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NorthWords NWT Writers Festival enlightens creative minds during workshops

'We all have multiple identities, so being able to pass them on through stories, and to play with languages is great,' says storyteller

One can travel to vast and fantastical surroundings by reading a book.

But when the setting of the story takes place in the reader’s own familiar territory, one can develop a strong and meaningful connection to the pages within, Robyn Scott, president of the NorthWords NWT festival said.

“I think that we often consume literature, stories, media, that doesn't necessarily reflect the life that we live here,” Scott said. “And people like to see their lives reflected, and so having Indigenous voices or having stories that are told from Yellowknife, and from our shared ethos and understanding of how we see the world, makes us feel connected. It makes us laugh, because we can relate to that life.”  

The 19th annual NorthWords NWT festival was held May 30 to June 2 and the event, comprised of numerous literary-themed workshops, book readings, discussions, and illustrations, was an opportunity to network with like-minded storytellers and writers to expand their knowledge and gain insight into the writing process. 

Sharing tradition
One of the family-friendly events held during the weekend was an English and French storytelling session with Shé (Aida Nciri) and Jo (Marjolaine Chevet). 
“Oral tradition is really important for Shé and I because we come from not only families of great storytellers but also areas and countries of oral lore, and it is important for us to pass that on,” Jo said. “We all have multiple identities, so being able to pass them on through stories, and to play with languages is great — to be able to pass this on not only to the kids, but also to the adults and bigger kids.”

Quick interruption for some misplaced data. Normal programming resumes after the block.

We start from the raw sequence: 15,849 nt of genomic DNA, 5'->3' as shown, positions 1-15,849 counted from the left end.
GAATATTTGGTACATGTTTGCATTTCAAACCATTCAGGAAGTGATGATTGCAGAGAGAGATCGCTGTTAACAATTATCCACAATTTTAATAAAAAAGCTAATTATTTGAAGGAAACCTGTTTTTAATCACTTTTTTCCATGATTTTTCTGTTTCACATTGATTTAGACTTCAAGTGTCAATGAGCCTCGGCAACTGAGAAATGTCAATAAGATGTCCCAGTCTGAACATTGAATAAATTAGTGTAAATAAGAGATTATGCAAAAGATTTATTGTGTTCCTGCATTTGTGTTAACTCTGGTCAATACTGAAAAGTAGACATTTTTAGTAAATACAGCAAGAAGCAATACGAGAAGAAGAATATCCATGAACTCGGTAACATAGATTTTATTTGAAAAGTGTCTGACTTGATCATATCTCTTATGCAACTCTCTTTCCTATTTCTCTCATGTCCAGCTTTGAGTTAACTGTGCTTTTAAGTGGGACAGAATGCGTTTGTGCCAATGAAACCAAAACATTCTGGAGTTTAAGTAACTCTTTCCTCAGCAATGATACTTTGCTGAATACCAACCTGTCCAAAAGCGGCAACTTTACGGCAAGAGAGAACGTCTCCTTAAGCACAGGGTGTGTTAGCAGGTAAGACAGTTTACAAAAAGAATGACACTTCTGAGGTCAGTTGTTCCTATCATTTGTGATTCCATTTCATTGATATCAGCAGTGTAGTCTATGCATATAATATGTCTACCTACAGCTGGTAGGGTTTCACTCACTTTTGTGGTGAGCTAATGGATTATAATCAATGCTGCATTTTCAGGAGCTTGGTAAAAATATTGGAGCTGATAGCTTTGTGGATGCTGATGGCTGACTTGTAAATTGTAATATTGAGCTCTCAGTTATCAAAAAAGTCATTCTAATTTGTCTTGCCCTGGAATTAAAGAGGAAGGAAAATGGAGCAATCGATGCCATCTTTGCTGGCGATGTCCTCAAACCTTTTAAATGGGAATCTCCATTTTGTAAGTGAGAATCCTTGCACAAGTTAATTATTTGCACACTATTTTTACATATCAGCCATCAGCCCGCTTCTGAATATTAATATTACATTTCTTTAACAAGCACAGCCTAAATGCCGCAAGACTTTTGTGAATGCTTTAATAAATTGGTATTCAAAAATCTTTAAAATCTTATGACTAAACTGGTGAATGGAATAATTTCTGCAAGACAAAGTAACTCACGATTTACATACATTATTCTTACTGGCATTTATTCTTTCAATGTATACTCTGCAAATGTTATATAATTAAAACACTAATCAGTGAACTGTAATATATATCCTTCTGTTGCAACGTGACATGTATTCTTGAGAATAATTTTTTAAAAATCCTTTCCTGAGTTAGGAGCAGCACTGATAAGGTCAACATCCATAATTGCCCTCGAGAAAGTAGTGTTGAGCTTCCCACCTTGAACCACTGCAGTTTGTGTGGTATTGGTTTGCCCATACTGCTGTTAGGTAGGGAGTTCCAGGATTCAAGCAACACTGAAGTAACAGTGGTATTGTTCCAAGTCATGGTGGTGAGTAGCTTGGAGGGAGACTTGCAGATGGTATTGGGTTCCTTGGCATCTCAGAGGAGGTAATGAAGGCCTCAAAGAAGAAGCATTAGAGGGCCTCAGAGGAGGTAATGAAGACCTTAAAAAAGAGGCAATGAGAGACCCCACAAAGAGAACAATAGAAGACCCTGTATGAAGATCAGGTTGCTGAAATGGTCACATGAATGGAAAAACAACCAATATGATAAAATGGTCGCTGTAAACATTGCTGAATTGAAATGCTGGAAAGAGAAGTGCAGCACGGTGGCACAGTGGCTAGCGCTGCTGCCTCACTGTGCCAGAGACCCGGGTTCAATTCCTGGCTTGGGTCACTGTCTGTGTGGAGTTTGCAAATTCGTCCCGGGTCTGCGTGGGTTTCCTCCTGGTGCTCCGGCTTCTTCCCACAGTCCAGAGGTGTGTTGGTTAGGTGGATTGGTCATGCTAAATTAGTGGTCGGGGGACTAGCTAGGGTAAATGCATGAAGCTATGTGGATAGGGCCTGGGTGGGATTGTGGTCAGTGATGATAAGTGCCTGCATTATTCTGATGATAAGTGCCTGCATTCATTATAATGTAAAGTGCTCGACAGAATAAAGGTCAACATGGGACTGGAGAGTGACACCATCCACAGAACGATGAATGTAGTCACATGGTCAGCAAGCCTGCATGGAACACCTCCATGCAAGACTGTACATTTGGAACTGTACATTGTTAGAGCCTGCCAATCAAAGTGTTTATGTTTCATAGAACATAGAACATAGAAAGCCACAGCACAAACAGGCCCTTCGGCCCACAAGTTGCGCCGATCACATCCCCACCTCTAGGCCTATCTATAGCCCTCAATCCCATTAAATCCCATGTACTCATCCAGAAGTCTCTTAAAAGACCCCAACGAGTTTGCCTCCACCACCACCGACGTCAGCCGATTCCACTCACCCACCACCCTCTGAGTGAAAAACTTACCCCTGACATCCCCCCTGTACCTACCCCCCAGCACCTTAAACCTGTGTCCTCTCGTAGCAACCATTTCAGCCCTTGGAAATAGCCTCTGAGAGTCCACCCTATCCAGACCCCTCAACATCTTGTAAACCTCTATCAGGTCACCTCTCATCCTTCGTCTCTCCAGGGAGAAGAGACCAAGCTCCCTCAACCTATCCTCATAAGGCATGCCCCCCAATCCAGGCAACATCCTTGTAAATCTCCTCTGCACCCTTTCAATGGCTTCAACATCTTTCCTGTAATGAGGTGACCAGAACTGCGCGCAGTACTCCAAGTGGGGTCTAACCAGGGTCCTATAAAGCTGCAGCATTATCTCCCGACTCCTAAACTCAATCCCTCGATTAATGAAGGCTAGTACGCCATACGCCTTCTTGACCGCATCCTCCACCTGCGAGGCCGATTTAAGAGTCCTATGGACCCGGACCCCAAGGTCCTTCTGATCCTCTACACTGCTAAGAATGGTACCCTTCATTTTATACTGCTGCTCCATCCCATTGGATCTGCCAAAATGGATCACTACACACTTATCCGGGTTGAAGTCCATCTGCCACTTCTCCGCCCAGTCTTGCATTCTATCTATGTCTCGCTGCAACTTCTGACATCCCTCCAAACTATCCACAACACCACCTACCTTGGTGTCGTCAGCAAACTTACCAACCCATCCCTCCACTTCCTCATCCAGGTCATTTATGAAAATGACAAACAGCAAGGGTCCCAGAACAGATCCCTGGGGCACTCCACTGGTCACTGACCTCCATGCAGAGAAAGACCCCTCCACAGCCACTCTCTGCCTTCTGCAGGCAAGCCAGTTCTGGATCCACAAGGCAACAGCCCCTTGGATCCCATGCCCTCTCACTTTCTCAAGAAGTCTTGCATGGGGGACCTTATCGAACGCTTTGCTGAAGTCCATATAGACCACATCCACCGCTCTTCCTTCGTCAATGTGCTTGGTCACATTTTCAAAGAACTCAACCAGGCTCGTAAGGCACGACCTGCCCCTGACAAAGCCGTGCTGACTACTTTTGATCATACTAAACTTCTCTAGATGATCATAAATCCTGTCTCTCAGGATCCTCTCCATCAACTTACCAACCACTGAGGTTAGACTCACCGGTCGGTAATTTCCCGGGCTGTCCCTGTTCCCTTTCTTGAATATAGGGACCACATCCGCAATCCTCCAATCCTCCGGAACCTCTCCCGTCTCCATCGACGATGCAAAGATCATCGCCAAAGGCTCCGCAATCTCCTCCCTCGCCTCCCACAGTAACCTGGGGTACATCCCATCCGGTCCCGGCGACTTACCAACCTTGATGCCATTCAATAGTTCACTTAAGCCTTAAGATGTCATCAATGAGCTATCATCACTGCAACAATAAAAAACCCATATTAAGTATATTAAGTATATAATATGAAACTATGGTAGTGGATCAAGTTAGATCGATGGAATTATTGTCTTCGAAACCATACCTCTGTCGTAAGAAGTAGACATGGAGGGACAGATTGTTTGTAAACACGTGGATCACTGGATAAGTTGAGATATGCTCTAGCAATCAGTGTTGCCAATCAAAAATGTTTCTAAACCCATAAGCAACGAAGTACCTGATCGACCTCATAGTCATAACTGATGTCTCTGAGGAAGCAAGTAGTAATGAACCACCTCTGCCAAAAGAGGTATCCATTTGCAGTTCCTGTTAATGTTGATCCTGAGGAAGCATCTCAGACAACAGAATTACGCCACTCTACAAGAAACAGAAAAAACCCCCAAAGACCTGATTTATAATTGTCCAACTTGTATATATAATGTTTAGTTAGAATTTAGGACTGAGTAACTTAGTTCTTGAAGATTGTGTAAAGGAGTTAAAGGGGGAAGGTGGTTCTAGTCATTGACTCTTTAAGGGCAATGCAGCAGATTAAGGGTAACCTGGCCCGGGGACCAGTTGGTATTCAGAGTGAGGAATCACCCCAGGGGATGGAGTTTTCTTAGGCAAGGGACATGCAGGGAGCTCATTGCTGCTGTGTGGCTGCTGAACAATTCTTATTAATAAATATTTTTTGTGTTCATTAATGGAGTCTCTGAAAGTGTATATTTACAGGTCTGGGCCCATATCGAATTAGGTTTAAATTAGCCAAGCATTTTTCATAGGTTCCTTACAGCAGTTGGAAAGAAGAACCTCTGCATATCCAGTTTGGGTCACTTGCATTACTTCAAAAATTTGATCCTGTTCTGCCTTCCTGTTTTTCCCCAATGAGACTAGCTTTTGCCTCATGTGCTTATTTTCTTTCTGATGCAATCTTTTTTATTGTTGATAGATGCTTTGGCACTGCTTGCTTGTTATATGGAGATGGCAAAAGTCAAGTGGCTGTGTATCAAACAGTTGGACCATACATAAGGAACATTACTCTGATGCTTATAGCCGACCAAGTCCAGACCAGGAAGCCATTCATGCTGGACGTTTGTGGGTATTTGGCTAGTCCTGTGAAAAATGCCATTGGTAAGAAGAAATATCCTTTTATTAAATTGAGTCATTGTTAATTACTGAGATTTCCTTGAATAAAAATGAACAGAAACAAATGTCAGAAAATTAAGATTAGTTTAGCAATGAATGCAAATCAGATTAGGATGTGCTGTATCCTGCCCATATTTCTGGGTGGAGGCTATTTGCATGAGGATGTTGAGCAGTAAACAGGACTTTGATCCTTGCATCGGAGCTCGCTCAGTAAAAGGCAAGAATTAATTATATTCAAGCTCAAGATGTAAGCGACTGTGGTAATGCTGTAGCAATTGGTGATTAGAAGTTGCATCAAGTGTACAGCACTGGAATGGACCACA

Picture this
In the realm of children’s books, where accompanying illustrations are essential to telling the story, Yellowknife illustrator Alison McCreesh provided an interactive drawing demonstration while creating an impromptu storyline during a workshop. 
“Illustration is a vehicle for the storytelling,” McCreesh said. “It gets the kids thinking in a fun way about character, character design and, like, where it's happening, and what the plot is going to be, so it's an introduction to thinking about designing a story.”

New event
Scott said a new addition to the festival was a full-day writers retreat — a gathering of NWT and guest authors.
“To visit, to share, and to talk really deeply informal conversations about what it is to be a writer was really special. We had wonderful feedback from that, and we're going to continue that with our future festivals.”